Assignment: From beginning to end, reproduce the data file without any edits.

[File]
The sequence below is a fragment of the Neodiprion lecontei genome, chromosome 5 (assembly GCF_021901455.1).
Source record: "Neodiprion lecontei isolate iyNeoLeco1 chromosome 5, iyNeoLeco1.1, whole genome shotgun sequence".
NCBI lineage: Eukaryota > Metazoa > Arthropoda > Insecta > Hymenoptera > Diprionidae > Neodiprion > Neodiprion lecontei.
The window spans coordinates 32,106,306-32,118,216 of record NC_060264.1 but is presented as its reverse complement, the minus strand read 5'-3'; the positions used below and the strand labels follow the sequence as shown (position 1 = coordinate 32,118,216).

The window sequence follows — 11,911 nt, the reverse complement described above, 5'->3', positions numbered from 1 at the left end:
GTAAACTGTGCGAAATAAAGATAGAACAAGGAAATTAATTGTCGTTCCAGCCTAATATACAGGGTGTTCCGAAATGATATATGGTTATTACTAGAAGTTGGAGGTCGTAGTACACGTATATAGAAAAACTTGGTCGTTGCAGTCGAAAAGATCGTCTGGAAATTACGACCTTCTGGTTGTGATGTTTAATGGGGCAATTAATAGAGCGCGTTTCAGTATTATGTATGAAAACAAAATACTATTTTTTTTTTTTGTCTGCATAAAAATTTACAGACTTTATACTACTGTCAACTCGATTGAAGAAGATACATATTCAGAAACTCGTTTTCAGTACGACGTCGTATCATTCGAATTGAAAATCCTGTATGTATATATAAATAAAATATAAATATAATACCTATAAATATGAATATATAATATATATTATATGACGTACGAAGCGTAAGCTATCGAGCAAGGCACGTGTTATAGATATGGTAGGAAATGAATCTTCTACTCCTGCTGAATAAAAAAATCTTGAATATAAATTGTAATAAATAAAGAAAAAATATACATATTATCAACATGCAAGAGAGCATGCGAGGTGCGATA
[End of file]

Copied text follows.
The sequence below is a fragment of the Neodiprion lecontei genome, chromosome 5 (assembly GCF_021901455.1).
Source record: "Neodiprion lecontei isolate iyNeoLeco1 chromosome 5, iyNeoLeco1.1, whole genome shotgun sequence".
NCBI lineage: Eukaryota > Metazoa > Arthropoda > Insecta > Hymenoptera > Diprionidae > Neodiprion > Neodiprion lecontei.
The window spans coordinates 32,106,306-32,118,216 of record NC_060264.1 but is presented as its reverse complement, the minus strand read 5'-3'; the positions used below and the strand labels follow the sequence as shown (position 1 = coordinate 32,118,216).

The window sequence follows — 11,911 nt, the reverse complement described above, 5'->3', positions numbered from 1 at the left end:
GTAAACTGTGCGAAATAAAGATAGAACAAGGAAATTAATTGTCGTTCCAGCCTAATATACAGGGTGTTCCGAAATGATATATGGTTATTACTAGAAGTTGGAGGTCGTAGTACACGTATATAGAAAAACTTGGTCGTTGCAGTCGAAAAGATCGTCTGGAAATTACGACCTTCTGGTTGTGATGTTTAATGGGGCAATTAATAGAGCGCGTTTCAGTATTATGTATGAAAACAAAATACTATTTTTTTTTTTTGTCTGCATAAAAATTTACAGACTTTATACTACTGTCAACTCGATTGAAGAAGATACATATTCAGAAACTCGTTTTCAGTACGACGTCGTATCATTCGAATTGAAAATCCTGTATGTATATATAAATAAAATATAAATATAATACCTATAAATATGAATATATAATATATATTATATGACGTACGAAGCGTAAGCTATCGAGCAAGGCACGTGTTATAGATATGGTAGGAAATGAATCTTCTACTCCTGCTGAATAAAAAAATCTTGAATATAAATTGTAATAAATAAAGAAAAAATATACATATTATCAACATGCAAGAGAGCATGCGAGGTGCGATA